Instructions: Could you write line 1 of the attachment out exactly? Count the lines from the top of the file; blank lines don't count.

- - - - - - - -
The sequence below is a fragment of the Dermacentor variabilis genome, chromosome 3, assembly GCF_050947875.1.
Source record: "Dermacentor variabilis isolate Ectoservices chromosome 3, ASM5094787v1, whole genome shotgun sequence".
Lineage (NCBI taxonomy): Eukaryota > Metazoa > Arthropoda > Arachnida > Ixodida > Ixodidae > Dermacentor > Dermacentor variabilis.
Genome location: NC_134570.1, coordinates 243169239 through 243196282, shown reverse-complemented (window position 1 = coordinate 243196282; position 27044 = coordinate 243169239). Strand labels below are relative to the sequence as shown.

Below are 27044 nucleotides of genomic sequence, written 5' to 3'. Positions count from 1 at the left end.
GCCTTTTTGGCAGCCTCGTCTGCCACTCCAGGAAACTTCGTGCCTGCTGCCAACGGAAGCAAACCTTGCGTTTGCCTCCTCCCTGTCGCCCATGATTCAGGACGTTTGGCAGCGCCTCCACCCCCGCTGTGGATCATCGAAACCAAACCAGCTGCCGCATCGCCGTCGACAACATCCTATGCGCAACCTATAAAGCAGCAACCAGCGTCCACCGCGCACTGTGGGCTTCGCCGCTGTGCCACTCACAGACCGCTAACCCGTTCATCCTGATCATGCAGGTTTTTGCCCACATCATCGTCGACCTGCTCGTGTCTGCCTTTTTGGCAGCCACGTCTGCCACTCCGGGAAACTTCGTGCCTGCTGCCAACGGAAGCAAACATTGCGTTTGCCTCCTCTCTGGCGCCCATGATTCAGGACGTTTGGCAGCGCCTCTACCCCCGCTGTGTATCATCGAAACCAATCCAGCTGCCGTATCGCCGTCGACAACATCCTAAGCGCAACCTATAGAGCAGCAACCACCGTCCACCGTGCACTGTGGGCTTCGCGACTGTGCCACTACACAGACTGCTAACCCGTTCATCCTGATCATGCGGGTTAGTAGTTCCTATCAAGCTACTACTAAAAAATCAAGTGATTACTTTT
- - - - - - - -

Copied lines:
The sequence below is a fragment of the Dermacentor variabilis genome, chromosome 3, assembly GCF_050947875.1.